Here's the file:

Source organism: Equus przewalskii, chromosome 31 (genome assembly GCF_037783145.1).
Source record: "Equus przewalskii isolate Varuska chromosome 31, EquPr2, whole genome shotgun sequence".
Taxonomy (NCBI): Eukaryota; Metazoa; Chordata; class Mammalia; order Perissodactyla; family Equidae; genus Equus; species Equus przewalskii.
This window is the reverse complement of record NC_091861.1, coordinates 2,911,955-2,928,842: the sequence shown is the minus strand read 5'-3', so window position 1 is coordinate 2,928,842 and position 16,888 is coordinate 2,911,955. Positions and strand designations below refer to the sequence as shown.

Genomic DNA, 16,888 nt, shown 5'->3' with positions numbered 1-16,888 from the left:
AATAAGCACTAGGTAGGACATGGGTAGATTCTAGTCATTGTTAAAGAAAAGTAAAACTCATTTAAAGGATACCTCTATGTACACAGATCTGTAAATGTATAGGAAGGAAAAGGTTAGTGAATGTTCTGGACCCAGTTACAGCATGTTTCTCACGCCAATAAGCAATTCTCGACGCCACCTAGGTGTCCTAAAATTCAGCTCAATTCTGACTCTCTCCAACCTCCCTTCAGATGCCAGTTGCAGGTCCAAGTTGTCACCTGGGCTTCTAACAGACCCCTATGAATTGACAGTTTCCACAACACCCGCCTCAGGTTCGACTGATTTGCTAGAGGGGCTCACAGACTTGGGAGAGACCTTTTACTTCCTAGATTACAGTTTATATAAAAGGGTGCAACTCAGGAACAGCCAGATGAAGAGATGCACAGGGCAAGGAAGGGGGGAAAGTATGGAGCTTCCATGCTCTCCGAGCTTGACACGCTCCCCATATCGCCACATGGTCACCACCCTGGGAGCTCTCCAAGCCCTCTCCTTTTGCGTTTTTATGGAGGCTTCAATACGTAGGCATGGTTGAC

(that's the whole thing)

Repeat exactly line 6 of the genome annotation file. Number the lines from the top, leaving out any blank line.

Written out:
AATAAGCACTAGGTAGGACATGGGTAGATTCTAGTCATTGTTAAAGAAAAGTAAAACTCATTTAAAGGATACCTCTATGTACACAGATCTGTAAATGTATAGGAAGGAAAAGGTTAGTGAATGTTCTGGACCCAGTTACAGCATGTTTCTCACGCCAATAAGCAATTCTCGACGCCACCTAGGTGTCCTAAAATTCAGCTCAATTCTGACTCTCTCCAACCTCCCTTCAGATGCCAGTTGCAGGTCCAAGTTGTCACCTGGGCTTCTAACAGACCCCTATGAATTGACAGTTTCCACAACACCCGCCTCAGGTTCGACTGATTTGCTAGAGGGGCTCACAGACTTGGGAGAGACCTTTTACTTCCTAGATTACAGTTTATATAAAAGGGTGCAACTCAGGAACAGCCAGATGAAGAGATGCACAGGGCAAGGAAGGGGGGAAAGTATGGAGCTTCCATGCTCTCCGAGCTTGACACGCTCCCCATATCGCCACATGGTCACCACCCTGGGAGCTCTCCAAGCCCTCTCCTTTTGCGTTTTTATGGAGGCTTCAATACGTAGGCATGGTTGAC